walls are called bulkheads. Figure 10: Position outside a vessel Ahead. To describe a position in the fore-and-aft direction in a boat you would say. for instance. Within a boat's hull. Examples might be 'lying fore-and-aft on the port side forward or lying athwartships on the starboard side amidships' and so on. The expressions fine and broad may be used relative to ahead or astern. the pulpit is before or forward of the mast. an object may be fine on the starboard bow. and when midway between abeam and astern it is said to bear on the quarter. Comparing the position of objects one with another. astern and abeam are terms used to describe the direction of an object or point of reference outside a vessel (see fig 10).Basic nautical terms and definitions Terms relating to position and direction within and outside a vessel 'Board' is the old name for a ship's side. In addition. while the term outboard refers to anything outside the boat's sides. hence the term inboard refers to anything within a boat. the ceiling is called the deckhead and the floor is the cabin sole. Combining the terms just described with port and starboard. the position of an object on board can be Figure 9: Position of objects on board a vessel described accurately as shown in fig 9. for example. 'the mast is forward' (pronounced 'forrard') and 'the cockpit is aft'. for instance. the cockpit is abaft (aft of) the saloon. or broad on the port quarter (or abaft the port beam). A position across the width or beam of a boat is called athwartships. on a large yacht a dinghy may be either stowed inboard or slung outboard. The steps leading down from the cockpit to the accommodation are called the companionway and the procedure of going down these is called going below. whether or not it is actually attached to the boat. a position along the length of a boat is referred to as fore-and-aft. 60 . Ascending the companionway is going on deck. when an object is midway between ahead and abeam it is said to bear on the bow.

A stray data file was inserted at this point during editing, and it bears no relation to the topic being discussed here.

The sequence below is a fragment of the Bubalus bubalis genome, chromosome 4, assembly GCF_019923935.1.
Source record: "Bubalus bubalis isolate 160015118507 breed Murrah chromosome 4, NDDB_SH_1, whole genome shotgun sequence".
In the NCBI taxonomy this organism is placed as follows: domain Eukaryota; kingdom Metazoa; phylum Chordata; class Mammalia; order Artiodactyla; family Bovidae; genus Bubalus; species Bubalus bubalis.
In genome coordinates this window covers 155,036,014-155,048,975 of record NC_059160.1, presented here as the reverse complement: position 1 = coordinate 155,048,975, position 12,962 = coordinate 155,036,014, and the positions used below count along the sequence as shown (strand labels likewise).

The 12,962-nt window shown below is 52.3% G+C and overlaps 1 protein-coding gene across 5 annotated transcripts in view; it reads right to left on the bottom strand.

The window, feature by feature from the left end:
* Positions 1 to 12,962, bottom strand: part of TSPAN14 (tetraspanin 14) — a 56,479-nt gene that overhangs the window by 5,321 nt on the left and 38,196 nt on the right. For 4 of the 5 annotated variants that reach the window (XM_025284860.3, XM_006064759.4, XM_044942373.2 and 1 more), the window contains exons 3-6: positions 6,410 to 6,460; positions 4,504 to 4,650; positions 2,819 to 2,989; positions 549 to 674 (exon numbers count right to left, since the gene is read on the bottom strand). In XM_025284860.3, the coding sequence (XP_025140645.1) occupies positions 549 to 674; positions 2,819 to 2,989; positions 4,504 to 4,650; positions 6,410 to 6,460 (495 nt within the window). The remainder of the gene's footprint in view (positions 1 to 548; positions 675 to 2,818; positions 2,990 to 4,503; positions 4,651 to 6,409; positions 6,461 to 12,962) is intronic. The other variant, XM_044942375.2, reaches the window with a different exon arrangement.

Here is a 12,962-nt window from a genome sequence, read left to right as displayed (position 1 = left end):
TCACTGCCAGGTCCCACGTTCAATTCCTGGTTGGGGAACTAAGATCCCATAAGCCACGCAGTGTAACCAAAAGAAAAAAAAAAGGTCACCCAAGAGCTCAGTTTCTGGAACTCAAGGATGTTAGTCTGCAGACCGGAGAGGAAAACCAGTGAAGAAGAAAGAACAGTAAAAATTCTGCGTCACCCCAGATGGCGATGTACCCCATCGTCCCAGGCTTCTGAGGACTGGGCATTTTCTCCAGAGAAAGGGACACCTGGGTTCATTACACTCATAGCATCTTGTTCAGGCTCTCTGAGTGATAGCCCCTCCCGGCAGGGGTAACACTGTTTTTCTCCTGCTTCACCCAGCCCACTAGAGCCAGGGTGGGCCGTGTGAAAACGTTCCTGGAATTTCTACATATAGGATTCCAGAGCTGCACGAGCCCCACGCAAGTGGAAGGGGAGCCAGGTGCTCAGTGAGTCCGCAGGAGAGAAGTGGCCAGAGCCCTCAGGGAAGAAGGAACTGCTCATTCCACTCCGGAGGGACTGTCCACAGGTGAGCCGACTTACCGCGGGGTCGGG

When the helm is put to weather. The names of the various parts of a sail are shown in fig 11. Close-hauled is when the sheets are hauled in tight and the boat is sailing as close as possible to the direction from which the wind is blowing. Figure 11: Parts of a sail 61 . if she is making headway and at the same time being blown sideways by the wind. when moving astern she is going astern or making sternway. When two vessels are sailing parallel to each other and are level with each other they are said to be abreast. a vessel is said to be going ahead or making headway. A vessel is said to heave-to when she stops at sea. but although under way is not regarded as making way. and careful distinction must be made between the terms underway and making way. and when put to lee the bows will luff up or turn towards the wind. the other. and she has steerage way when her speed is sufficient for steering (ie the rudder becomes effective). A vessel moving sideways is said to be moving broadside-on (to port or starboard). the bows will pay off or bear away from the wind. A vessel gathers way when she begins to move through the water. nor aground. and in directing its movement reference is made to the weather or lee side of the craft. perhaps in heavy weather to await the passing of the storm in order to minimise damage to the vessel by forging ahead. A vessel is only making way when she is actually forging ahead or astern under sail or mechanical power.Basic nautical terms and definitions Terms relating to the movement of a ship or boat A vessel is underway when she is not made fast (ie secured) to a buoy or quay or the shore. When a vessel is moving through the water she is said to be making way or to have way on her. however. When the wind is blowing on to one side of the vessel. When moving ahead. so that a vessel which is stopped and drifting through the water merely under the influence of wind and waves is underway but not making way. A vessel hove-to in this manner may use a little sail or engine power to maintain her position with the seas on one bow. and the points of sailing are illustrated in fig 12. if she is moving too fast she is said to have too much way on. she is said to be making leeway. the tiller is referred to as the helm. Terms used in sailing In steering a sailing craft. that side is called the weather side. nor at anchor. sheltered side is called the lee side. Note. that a vessel may be underway but stopped. When a vessel is lying next to another vessel or next to a quay it is said to be alongside the other craft or quay wall. A vessel is said to be adrift or drifting when broken away from her moorings and without means of propulsion.